JACKSONVILLE, Fla -- The iconic symbol of downtown Jacksonville has a new name, giving the city's skyline a new look.
The Wells Fargo name went up on the top of the 37-story building at Independent Square Sunday morning. A helicopter took one 14-foot high letter at a time up more than 500 feet.
The operation took less than four hours as they moved letters from a field on the Northbank to the top of the building.
It drew a number of spectators on the Southbank and Northbank to watch what was going on. " Never seen it before, it might be a once in a lifetime shot," said Richie Urbanowski.
"It's amazing to me, and it's also exciting," said Joe Miller, who saw what was going on when he dropped his wife off at work downtown. "I like to watch big things happen like this, I like big machinery, that's a neat helicopter they are using for this."
Bob Quinn and Jeff Hicks had a front row seat. "We timed it and it took 6 minutes from leaving the building, picking up another letter and then coming back and setting the letter," said Bob Quinn.
All the letters were up on both sides of the building by 10:30 a.m. It was a a proficient operation. There was just one delay when the "A" began wobbling due to the helicopter's downdraft, so they had to bolt the letter to the building. "What is really neat is watching these guys come down and climb on top of those letters," said Jeff Hicks.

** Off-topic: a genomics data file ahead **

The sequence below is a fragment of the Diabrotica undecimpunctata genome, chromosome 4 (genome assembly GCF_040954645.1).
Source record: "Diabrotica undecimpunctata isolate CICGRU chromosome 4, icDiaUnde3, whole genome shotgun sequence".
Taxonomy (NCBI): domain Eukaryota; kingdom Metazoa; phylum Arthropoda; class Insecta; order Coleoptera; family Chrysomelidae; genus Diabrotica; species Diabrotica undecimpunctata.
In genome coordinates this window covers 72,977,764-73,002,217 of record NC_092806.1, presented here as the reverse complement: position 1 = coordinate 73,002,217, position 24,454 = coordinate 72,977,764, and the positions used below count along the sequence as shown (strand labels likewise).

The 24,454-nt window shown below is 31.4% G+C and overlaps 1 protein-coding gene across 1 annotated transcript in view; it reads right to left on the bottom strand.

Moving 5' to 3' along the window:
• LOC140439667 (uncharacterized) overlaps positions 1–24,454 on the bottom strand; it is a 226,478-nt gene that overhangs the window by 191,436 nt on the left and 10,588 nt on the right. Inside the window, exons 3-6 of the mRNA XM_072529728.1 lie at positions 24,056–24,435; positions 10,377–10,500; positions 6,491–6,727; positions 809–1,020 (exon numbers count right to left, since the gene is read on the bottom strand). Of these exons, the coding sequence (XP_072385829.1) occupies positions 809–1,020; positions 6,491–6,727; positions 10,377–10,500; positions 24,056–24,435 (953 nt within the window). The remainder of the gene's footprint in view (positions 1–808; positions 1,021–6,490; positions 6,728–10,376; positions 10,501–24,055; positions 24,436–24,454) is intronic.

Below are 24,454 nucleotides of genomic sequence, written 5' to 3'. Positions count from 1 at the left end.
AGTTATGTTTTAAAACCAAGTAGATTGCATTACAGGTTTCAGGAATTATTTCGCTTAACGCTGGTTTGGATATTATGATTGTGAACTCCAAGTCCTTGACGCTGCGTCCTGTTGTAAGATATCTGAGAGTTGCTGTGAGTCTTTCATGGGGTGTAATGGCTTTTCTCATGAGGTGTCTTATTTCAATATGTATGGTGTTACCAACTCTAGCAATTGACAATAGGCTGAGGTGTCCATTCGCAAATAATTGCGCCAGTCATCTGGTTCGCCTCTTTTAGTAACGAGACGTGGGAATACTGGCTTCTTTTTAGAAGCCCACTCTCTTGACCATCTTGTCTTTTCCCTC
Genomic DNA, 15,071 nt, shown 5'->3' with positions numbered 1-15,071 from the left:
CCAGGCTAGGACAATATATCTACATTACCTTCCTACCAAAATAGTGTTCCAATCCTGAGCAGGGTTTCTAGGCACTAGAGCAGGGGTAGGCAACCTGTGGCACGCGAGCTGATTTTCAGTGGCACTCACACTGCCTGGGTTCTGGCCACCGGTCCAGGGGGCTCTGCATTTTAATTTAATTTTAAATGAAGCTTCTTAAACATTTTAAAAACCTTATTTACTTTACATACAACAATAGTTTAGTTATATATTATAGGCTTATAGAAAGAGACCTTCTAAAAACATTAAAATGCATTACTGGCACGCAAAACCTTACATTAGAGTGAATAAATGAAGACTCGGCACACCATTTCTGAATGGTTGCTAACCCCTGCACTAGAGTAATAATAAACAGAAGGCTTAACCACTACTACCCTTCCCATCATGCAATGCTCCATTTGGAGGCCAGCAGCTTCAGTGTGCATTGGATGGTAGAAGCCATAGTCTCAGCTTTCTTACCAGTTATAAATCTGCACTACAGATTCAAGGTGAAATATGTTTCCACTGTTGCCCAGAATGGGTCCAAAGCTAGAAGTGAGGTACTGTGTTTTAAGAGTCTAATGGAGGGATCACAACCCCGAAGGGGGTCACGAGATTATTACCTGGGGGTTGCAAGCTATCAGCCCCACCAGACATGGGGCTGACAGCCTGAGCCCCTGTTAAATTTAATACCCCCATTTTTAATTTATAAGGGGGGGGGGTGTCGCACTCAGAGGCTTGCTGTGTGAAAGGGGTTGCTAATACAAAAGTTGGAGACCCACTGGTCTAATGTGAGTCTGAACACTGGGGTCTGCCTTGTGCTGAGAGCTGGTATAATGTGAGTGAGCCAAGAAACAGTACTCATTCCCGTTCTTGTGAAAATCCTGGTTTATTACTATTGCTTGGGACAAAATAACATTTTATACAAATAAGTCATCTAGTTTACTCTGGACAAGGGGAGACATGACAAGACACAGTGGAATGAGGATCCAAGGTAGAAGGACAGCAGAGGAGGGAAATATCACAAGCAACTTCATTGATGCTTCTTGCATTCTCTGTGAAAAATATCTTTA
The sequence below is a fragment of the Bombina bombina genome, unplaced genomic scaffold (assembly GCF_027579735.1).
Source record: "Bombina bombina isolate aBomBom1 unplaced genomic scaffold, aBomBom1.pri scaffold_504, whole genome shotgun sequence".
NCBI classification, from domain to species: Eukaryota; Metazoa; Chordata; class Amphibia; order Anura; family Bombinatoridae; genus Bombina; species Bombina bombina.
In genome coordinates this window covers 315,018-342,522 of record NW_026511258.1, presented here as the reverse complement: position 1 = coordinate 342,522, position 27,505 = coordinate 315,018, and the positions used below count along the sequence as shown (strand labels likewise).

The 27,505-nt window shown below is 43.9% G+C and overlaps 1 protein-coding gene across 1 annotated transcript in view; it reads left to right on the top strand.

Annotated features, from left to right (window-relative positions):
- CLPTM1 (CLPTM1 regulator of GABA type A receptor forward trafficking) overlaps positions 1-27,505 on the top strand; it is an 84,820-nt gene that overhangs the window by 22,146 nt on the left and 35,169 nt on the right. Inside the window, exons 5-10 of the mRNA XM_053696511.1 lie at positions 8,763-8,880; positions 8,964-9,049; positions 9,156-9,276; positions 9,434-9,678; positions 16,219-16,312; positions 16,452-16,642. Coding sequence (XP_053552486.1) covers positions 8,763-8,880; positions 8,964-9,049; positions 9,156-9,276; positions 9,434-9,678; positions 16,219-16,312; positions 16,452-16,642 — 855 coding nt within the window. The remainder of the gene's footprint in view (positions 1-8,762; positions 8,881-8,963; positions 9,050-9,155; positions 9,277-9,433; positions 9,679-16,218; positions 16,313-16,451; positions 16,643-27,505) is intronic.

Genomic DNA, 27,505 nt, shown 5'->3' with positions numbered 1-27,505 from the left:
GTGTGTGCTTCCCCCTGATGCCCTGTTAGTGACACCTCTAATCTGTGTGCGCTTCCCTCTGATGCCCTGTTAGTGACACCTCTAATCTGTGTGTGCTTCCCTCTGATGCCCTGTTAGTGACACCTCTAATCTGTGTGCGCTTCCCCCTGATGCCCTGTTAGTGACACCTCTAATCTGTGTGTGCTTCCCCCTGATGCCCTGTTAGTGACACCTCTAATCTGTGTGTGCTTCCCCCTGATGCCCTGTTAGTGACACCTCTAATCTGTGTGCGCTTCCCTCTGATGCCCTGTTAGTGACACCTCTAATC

Wells Fargo becomes the fourth name on the building since it was built in 1976. Independent Life built the building and had their name on it unti 1997, then Accustaff was added, followed a short time later by Modis. They were there for 13 years, now it is Wells Fargo.
" Hopefully it will be there for a long time," said Henry Pratt, who is a minority owner and works with Parkway Properties which manages the building. He says Wells Fargo is leasing 6 1/2 floors of the 37-story building, for a total of 120,000 square feet.
The company will have 375 workers in the building and they will be moving in through the end of the year.
"I think it is great, exciting to see a large business be willing to invest this kind of money into the city and into the skyline," said Michelle Barnett who works downtown and was watching with her husband and young son from the Southbank. "We're excited about it, a positive change."
First Coast News